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We’re not happy with our state and federal elected officials. About 78 percent of Americans told Gallup recently they disapprove of Congress. And Washington voters told Elway last month they give the state Legislature, on average, a D+ for driving the state up to its own July 1 fiscal cliff.

We’re tired of sequestration that cuts everything from the Blue Angels to parks to federal paychecks. The Legislature, which took two special sessions beyond its 105-day regular session, caused layoff notices to land in the mailboxes of state employees in anticipation of the deadline.

The state’s cliff was barely avoided, but not without disruption to agency and school hiring, not to mention peace of mind for citizens and local governments.

The Legislature’s laudable advances in education funding and reforms do not blot out its failure to pass a much-needed transportation-funding package. That’s in a year when a section of Interstate 5 collapsed over the Skagit River.

What are local officials to do?

It’s increasingly clear they can’t wait for higher government to act. That’s among the points in a new book, “Metropolitan Revolution: How Cities and Metros are Fixing Our Broken Politics and Fragile Economy.” Authors Bruce Katz and Jennifer Bradley argue that local governments are increasingly leading the economy because of paralysis at other levels:

“The federal government and the states are legacy institutions: hyperpolitical and partisan, hopelessly fragmented and compartmentalized, frustratingly bureaucratic, and prescriptive,” they write.

Metropolitan King County Executive Dow Constantine
agrees. He’s frustrated over the transportation package as well as the Legislature’s treatment of Puget Sound cleanup. Intransigence rules the day.

“The extreme ideology of dismantling government has taken hold in Olympia,” said the former state lawmaker.

His job, which includes keeping Metro buses running, has become increasingly challenging with the Legislature’s failure on transportation funding. Without a funding solution for its shortfalls, Metro officials have estimated that up to 600,000 service hours might have to be cut by the fall of 2014. That represents about 17 percent of the transit agency’s total service.

In a display of local solidarity in March, more than 40 mayors joined him to urge the Legislature to pass a package including
authority for local governments to impose taxes to pay for roads and transit.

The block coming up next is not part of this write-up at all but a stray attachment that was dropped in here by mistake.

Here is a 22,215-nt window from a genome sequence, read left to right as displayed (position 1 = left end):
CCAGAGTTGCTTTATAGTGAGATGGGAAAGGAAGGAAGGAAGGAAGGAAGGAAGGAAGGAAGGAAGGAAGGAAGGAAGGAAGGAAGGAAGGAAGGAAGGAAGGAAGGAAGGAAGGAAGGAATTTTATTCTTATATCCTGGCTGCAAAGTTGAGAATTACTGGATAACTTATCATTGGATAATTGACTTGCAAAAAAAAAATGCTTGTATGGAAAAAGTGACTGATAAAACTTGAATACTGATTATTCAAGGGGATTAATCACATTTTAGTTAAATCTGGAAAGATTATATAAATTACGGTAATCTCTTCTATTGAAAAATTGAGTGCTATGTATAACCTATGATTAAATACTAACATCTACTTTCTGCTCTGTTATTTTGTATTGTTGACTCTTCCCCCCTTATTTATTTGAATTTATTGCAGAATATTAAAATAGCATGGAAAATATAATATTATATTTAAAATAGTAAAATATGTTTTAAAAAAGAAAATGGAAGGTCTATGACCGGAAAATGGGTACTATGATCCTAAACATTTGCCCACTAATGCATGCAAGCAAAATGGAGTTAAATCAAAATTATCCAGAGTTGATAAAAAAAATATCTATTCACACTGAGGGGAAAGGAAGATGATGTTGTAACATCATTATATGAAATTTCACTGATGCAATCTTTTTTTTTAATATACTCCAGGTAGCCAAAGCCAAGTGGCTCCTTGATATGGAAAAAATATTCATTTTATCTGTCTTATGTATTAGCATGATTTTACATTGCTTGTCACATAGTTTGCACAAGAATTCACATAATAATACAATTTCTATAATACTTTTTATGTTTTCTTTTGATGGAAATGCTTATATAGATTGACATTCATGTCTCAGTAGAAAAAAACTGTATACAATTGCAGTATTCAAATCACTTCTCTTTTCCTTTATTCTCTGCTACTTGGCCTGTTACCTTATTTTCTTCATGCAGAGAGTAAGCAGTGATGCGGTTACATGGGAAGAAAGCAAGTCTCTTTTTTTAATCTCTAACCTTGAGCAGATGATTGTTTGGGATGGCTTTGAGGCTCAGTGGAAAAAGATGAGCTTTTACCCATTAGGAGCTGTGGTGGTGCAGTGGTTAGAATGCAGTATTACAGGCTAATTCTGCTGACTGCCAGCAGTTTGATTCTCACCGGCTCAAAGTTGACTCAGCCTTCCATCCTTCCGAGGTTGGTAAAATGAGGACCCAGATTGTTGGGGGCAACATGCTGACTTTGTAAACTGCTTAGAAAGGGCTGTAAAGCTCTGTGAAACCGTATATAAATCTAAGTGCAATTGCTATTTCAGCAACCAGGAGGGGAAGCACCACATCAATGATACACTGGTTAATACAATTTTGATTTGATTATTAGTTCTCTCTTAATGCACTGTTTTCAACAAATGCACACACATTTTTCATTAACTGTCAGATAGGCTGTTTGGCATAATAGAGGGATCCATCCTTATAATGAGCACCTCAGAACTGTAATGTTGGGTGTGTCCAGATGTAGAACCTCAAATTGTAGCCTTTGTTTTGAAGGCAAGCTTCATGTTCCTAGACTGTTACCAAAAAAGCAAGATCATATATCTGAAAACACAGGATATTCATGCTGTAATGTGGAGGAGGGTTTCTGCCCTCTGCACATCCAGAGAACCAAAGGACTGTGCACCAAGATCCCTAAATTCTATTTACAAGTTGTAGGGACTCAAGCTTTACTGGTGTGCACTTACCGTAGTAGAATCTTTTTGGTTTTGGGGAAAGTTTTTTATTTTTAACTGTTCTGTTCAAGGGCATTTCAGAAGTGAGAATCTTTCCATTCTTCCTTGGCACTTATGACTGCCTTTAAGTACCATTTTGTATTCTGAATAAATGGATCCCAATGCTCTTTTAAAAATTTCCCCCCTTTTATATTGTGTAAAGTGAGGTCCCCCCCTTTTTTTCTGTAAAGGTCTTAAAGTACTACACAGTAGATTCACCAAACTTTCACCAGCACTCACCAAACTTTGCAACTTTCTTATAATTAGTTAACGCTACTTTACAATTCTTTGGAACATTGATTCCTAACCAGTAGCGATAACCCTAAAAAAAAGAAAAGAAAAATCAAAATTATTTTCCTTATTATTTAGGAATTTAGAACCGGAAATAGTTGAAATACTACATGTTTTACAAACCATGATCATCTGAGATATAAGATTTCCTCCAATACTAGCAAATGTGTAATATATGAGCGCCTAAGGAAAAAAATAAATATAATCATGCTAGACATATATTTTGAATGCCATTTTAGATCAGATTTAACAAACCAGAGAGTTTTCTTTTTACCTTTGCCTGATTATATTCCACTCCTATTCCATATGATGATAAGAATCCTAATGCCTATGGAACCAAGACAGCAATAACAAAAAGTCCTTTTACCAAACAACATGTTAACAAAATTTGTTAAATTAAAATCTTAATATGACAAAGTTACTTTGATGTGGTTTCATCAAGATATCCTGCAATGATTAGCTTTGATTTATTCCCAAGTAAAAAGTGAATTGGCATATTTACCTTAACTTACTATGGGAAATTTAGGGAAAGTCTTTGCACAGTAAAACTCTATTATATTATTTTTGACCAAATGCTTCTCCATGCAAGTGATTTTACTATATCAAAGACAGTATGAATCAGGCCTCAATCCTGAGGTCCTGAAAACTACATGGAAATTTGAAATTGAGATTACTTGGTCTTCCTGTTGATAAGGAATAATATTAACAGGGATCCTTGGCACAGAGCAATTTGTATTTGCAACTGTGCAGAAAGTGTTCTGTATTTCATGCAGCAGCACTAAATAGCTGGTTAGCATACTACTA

“We have the capacity locally to do this, if we are freed to do it,” Constantine said.

Renton Mayor Denis Law, as president of the Sound Cities Association, rallied his colleagues to join the effort that fell on deaf legislative ears. His city sits at the prickliest intersection in the state — Interstate 405 and Highway 167. Freight trucks, Boeing-bound commuters, shoppers headed to the big retail development all are cooling their wheels in gridlock.

“We can’t ignore these needs indefinitely,” Law said. “We can’t wait.”

Both Law and Constantine sounded like they were reading from Katz’s book.

“What Jennifer and I try to do is channel what we’re hearing,” said Katz, founding director of Brookings’ Metropolitan Policy Program. They hear a lot of the same frustrations and are impressed to see cities innovating to solve problems by creating what they call innovation districts and establishing their own partnerships, including in trade.

“Cities tend to be problem solvers,” he said. “Party is less important, ideology is less important. Solving problems, being pragmatic is what matters.”

Their book cites “the remarkable development of Seattle’s South Lake Union area,” a major initiative of former Mayor Greg Nickels’ administration to make city investments to attract private investment.

The trolley, the Mercer Street improvements, Lake Union Park, Nickels listed them: “All of those things were signals we wanted to attract private investment.”

Katz and Bradley see metropolitan areas driving a revolution from the bottom up.

The result they picture is a power shift where leaders of these city-states are wielding much more influence at all levels. They are not forsaking but working with their federal and state counterparts and they are much more influential.

“State and national governments will eventually have to bend to the people who are driving our country forward,” Katz predicts.

Judging from the intransigence we’ve seen in Congress and, to a lesser extent, Olympia, that would be a good thing.

Kate Riley’s column appears regularly on editorial pages of The Times. Her email address is On Twitter @k8riley